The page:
before, at the beginning of the day. But now it is almost over. You dig. Keep pushing. I have gears, so there is no need to quit. Just think of the finish and the feelings that will soak in. Here comes the line. It’s over. Time for a beer. The feeling when you finish a ride is very unique. When you finish a run, you feel the endorphins vibrating through your body. Same as after a game of hockey or a day out on the cross-country skis. When you finish a big ride, the endorphins are long gone. You just want to sit down and put your feet up. There you have it. A 150km journey of emotions and growth. In many respects, you can relate a journey like this to any other. You have to push, you have to overcome. You have ups and downs. You really learn about yourself. You can be 85 and there is still so much of that left to do. With that, maybe you can find some peace from time to time. We pressure ourselves so much with anxieties, but we can remember, we can get through it. I have learned so much from cycling and from what a long ride does for me. I got my fire back. I feel young again. I’m not afraid to try to news things. Compared to doing sports when I was young, it’s just so enriching. I understand now where why limits are and where I can do better. I understand that with mental clarity takes work and maintenance. Treat it like you would treat anything fine and it will show you a world that you never knew you had inside of you. When I look back into that forest of my soul, where I saw only shade, I now see all the different trees. Big ones, small ones. Tall, short, twisted, fallen. They were always there I just didn’t see them.

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Humans have evolved by taking risks. Is it true that most human actions can be conceptualized as containing an element of risk

1. Your first step - you risk falling down

2. Trying new food - you risk it tasting unpleasant

3. Riding a bicycle - you risk falling over and injuring yourself

4. Getting pulled up a cable by your tribe

These quotes have helped me find myself and #LiveLifeFully “The phoenix must burn to emerge.” - Janet Fitch "Everything you want is on the other side of #fear." - Jack Canfield Living fearless means exploring new things. Over the past 5 years I have taken up hiking in the beautiful #Alberta #RockyMountains “Failure is so important. We speak about success all the time. It is the ability to resist failure or use #failure that often leads to greater success. I've met people who don't want to try for fear of failing.” - J.K. Rowling That's right you have a choice. I agree it can be hard. But know it can be done. 38 // Community Now!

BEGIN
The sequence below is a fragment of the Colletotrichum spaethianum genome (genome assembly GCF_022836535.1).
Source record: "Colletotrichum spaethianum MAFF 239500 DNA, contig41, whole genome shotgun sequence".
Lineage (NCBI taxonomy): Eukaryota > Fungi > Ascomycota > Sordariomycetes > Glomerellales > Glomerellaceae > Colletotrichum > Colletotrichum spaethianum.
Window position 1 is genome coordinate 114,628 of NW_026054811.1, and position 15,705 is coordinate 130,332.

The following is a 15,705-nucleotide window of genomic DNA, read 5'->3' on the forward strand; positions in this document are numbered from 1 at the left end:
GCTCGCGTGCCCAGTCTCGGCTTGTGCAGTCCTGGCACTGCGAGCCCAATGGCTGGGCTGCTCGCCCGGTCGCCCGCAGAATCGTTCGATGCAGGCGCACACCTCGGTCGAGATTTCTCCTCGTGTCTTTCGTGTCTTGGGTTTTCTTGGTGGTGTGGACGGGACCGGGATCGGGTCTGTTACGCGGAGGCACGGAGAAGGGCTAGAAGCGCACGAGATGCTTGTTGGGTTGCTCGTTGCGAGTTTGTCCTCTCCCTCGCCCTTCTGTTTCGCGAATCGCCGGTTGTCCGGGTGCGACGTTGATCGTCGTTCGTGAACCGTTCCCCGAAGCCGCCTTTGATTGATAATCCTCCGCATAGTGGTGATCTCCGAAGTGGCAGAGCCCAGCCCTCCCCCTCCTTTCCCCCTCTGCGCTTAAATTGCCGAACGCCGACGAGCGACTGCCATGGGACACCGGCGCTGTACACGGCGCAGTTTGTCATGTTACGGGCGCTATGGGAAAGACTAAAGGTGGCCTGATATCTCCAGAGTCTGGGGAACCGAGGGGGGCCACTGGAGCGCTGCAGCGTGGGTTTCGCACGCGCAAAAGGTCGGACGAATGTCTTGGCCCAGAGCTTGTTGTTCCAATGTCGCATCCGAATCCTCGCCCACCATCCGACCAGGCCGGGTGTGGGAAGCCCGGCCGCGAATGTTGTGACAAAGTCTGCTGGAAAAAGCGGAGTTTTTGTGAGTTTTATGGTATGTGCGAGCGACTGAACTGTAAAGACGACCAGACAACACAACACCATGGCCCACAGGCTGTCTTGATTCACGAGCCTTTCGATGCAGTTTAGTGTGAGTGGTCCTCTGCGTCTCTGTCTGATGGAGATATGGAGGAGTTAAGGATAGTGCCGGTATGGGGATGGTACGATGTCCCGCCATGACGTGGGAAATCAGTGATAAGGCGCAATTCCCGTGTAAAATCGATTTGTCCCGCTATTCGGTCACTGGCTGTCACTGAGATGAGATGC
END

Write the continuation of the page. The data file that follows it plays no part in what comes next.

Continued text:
Reflections: 2 Years of Sobriety Hafiz Mitha


n November 1st, 2021 I celebrated 2 years of being sober. I struggled to write this because I didn’t want it to be a congratulatory or ego-stroking post, but rather one that sheds light on the society that we live in, the battle within ourselves and the choices we make as we navigate life. After sitting on this, mulling it over, here is what I came up with as some observations and learnings along the way: 1. Just because you don’t drink, doesn’t mean you are healthy. Well-being consists of many facets - what we eat, what we drink, what media we consume, whom we surround ourselves with. The overarching change of the environment and intentional living is where the true benefits are. 2. Drinking and other substances simply numb. Getting to the bottom of why we feel a certain way is really important. I have been seeing a counselor for the last 2 years and am proud of that fact. The truth is that most of our wiring is from the ages of 0-7 and much of “growing up” is trying to make sense of it and doing the work to untangle some of those wires. Like anything worthwhile, it will take time and consistency is key. This leads to my next point, 3. We are what we continuously do. I definitely have self-sabotaging tendencies, mostly because I overthink situations instead of just being in them presently. What helped me (and something that I have really struggled to keep consistent) is meditating, slowing it down, journaling and reflection exercises. 4. You will be triggered. There are opportunities everywhere to fall into old patterns. Someone pisses you off, you lose a big deal, a romantic relationship falls apart. Life can be

tough - it will continue to be so. Reframing these opportunities as ones to learn from and seeing things in an iterative manner vs one of the absolutes is really the key and something that I am working on. The choices we make today become consequences that we deal with tomorrow. If you are struggling with any sort of mental health, find help and stick to it. There is no silver bullet to any of this - you simply have to do the work. The days when you feel like you have it figured out are the days that I need to double down and stick to the process. When I was at my peak “peace” state, I was meditating every day, working out, expressing gratitude, eating clean and doing acts of service. My goal is to get back to that. If you haven’t read The Dip by Set Godin, I highly recommend it. Essentially, your mindset when you start something new should be that you know you will suck at it. Eventually, you will get better but understanding that it is hard, it is supposed to be hard, and it will get easier will help you get through those really tough moments of doubt and insecurity. Anticipating the dip helps to get through it. I hope that whatever you are going through, you find the will to keep fighting. It is a worthwhile pursuit - don’t give up. Community \\ 39